Skype for Business was announced last month, and following the launch streak, Microsoft on Tuesday unveiled Skype Translator Preview application for the masses. Interestingly, the app was earlier available in a closed preview form since its official announcement that was made last year in December.
The Skype Translator Preview is now directly downloadable from the Windows Store, but it requires Windows 8.1 or Windows 10 preview operating system on PC or tablets in order to run the app, as stated by Skype in their blog post. Although Microsoft has has not revealed any information regarding the app’s availability on Windows Phones.
It presently has support for four spoken languages - Spanish, English, Italian and Mandarin, however, for Instant Messaging the app supports up to 50 languages. Skype Translator Preview translates users’ one-on-one voice or video chats in the real-time, which means that it translates as they speak, in both directions. There are also options such as, to only hear or view the transcript.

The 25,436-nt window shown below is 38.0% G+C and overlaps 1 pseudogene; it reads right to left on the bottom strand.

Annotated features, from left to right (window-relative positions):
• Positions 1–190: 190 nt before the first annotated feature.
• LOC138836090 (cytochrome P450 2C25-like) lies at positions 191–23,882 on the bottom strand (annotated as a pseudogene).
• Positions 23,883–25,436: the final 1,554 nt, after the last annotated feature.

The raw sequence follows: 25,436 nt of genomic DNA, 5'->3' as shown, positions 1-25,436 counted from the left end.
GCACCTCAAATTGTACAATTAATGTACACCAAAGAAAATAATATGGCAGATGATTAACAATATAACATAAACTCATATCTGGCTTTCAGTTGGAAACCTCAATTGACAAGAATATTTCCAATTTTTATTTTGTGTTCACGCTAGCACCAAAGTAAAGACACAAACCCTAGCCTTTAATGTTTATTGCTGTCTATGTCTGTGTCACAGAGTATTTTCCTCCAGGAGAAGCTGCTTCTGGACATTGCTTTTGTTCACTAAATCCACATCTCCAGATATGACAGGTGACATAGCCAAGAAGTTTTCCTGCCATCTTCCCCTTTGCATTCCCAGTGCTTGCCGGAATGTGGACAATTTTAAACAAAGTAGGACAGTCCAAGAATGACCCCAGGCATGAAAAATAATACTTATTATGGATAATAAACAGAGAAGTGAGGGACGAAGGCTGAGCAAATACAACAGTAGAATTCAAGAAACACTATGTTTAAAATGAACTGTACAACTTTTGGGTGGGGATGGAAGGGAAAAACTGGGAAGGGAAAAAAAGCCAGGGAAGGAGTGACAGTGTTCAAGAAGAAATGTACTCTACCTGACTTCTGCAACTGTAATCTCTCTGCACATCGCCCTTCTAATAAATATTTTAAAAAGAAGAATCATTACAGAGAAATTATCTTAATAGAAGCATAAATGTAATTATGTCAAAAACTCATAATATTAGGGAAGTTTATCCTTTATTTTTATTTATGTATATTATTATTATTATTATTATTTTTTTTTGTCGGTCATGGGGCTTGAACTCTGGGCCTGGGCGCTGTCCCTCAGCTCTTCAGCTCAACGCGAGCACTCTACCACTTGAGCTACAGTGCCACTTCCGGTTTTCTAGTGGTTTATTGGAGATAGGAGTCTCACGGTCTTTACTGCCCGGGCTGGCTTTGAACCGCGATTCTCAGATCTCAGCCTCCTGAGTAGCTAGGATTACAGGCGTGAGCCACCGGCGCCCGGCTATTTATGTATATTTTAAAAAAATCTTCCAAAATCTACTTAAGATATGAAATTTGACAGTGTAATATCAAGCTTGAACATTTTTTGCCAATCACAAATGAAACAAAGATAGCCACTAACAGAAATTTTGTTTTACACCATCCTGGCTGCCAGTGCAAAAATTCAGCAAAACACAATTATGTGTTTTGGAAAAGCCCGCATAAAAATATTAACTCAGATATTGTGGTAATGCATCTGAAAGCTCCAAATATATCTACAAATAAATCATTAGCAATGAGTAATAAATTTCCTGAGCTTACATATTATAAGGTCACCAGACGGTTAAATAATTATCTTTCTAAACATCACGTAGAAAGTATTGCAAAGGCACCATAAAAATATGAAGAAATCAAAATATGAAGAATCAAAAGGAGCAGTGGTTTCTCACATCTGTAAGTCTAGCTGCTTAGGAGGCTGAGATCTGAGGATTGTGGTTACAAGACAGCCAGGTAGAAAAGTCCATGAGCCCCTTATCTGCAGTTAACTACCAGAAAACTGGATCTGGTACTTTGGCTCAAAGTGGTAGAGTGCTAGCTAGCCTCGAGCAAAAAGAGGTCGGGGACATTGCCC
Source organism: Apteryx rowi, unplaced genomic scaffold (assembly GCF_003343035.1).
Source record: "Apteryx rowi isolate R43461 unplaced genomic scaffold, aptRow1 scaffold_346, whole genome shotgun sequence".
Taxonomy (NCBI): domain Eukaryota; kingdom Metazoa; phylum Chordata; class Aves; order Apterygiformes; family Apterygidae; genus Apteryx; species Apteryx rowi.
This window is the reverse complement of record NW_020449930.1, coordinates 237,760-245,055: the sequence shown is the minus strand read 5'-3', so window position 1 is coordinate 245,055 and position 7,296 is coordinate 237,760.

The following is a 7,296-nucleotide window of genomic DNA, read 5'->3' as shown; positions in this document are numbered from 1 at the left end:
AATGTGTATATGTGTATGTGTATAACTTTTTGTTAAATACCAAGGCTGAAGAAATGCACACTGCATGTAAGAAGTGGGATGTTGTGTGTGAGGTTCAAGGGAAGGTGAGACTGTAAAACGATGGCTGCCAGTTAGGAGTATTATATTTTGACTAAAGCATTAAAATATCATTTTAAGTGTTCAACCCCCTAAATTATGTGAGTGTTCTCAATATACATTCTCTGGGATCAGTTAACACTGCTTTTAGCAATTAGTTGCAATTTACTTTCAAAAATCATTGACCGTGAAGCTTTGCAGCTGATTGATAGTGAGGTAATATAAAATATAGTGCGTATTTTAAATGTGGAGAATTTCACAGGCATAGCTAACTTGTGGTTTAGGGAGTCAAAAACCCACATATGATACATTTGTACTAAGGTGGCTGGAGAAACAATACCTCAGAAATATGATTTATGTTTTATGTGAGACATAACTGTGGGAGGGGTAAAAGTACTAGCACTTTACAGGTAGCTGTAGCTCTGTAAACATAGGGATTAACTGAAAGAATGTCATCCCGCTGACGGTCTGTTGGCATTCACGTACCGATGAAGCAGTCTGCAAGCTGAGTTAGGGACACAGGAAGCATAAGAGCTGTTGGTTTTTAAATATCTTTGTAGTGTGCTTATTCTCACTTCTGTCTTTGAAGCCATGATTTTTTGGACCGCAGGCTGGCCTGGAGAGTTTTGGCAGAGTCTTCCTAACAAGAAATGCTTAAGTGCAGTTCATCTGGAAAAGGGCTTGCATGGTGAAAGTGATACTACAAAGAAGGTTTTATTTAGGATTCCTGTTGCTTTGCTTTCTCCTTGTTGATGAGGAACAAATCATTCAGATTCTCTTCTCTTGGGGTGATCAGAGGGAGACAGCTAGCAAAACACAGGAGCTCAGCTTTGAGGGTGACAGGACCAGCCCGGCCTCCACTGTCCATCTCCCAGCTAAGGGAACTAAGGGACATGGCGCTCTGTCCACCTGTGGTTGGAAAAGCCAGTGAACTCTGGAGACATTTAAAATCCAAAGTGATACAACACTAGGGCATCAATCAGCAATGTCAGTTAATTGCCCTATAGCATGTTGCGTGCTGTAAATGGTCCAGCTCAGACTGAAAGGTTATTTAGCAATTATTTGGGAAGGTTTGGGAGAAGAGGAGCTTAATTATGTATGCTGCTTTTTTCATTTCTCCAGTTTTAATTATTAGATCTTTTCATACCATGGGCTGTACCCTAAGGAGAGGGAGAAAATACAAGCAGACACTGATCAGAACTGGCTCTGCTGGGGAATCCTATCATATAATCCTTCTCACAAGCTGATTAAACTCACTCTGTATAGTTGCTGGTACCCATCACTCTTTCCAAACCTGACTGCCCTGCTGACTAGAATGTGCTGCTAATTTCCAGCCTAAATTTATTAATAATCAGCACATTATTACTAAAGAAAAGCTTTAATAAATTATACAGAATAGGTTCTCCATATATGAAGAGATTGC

Now that the preview has been made available to the general users, Microsoft is expecting more feedback. The company gave a demo about the ‘breakthrough technology’ around a year ago at the Code Conference technology gathering in Rancho Palos Verdes, California.
Moreover, Microsoft is reportedly planning to announce a country-specific Skype application in India. To explain the app’s working, Skype spokesperson, Filipp Seljanko, said, “The app is aimed at offering video and voice over Internet protocol services that are optimised for India’s mobile networks - specifically, to offer a better experience over 2G and 3G networks,” he said.
Skype decided to enhance its app performance after the market research showed rival apps like Viber providing better services to smartphone users in India. While listing the better features of the app, Seljanko said, “India’s 2G and 3G network[s], as well as the mix of phones in use, pose very specific challenges for us. The new application will be much lighter than the one now available, and will require far less computation resources and memory," he said.